July 12, 2020 (Nyamilepedia) – The Sudanese government on Saturday announced that it has decriminalized drinking of alcohol by non-Muslims ending decades of international criticism in which the government in Sudan has been isolated since military dictator Omar al Bashir came to power in 1989.
Speaking to a TV talk show on Saturday, the Sudanese Minister of Justice, Nasr al-Din Abdel-Bari, confirmed that the government had amended a number of laws and said the government decided to abolish apostasy and legalize drinking by non-Muslim.
Both laws were controversially introduced by former president Omar al Bashir in 1991. The international community and prominent opposition leaders in Sudan have called for the removal of the law as it violates several peace agreements including the 2005 CPA which end Africa’s longest civil war.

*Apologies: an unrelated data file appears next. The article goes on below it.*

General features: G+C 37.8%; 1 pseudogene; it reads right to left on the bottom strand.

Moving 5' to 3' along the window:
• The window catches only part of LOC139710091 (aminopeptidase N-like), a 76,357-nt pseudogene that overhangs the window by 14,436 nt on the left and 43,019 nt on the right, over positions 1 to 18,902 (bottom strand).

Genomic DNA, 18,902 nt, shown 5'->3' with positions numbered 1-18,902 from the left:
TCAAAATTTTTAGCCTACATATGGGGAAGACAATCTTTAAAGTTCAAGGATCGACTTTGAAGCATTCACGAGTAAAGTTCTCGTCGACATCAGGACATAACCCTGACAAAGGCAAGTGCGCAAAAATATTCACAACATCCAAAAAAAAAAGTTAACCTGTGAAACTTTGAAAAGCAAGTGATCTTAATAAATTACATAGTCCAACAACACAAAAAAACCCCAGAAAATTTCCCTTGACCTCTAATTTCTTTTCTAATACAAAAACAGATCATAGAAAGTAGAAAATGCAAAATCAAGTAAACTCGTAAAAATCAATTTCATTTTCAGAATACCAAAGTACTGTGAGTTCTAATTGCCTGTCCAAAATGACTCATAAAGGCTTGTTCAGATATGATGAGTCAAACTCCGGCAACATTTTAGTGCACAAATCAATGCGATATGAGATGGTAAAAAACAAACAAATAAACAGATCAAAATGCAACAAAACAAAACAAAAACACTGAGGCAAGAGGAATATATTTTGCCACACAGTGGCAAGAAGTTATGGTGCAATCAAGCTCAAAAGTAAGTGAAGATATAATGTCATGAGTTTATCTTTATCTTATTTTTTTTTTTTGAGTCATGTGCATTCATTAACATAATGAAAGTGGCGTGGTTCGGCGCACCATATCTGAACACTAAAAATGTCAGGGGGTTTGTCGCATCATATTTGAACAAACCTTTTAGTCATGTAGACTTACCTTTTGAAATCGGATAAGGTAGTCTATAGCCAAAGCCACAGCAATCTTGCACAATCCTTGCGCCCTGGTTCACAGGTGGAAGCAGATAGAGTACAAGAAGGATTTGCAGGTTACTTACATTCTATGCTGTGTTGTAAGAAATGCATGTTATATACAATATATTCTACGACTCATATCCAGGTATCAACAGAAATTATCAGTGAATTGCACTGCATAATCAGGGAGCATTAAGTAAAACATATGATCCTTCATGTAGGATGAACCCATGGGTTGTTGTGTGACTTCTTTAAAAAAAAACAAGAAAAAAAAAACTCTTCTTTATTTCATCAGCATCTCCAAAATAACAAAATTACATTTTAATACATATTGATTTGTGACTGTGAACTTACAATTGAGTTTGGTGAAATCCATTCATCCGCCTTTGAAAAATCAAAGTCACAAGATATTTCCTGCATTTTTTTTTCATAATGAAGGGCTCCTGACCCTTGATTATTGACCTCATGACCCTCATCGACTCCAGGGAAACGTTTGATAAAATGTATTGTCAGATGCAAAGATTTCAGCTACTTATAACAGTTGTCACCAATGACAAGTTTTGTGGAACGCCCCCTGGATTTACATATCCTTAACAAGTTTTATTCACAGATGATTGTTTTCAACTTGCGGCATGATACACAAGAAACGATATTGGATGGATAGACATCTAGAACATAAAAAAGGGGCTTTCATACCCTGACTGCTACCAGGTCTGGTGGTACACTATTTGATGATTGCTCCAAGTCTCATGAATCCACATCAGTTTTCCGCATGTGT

“The Miscellaneous Amendments Act was passed in April and the Sovereign Council had no objection to it but comments [and] the Ministry of Justice sought to include in a manner that does not undermine the law,” Abdel-Bari said.
“The takfir of others became a threat to the security and safety of society. We only sought to guarantee non-Muslims their rights,” he added.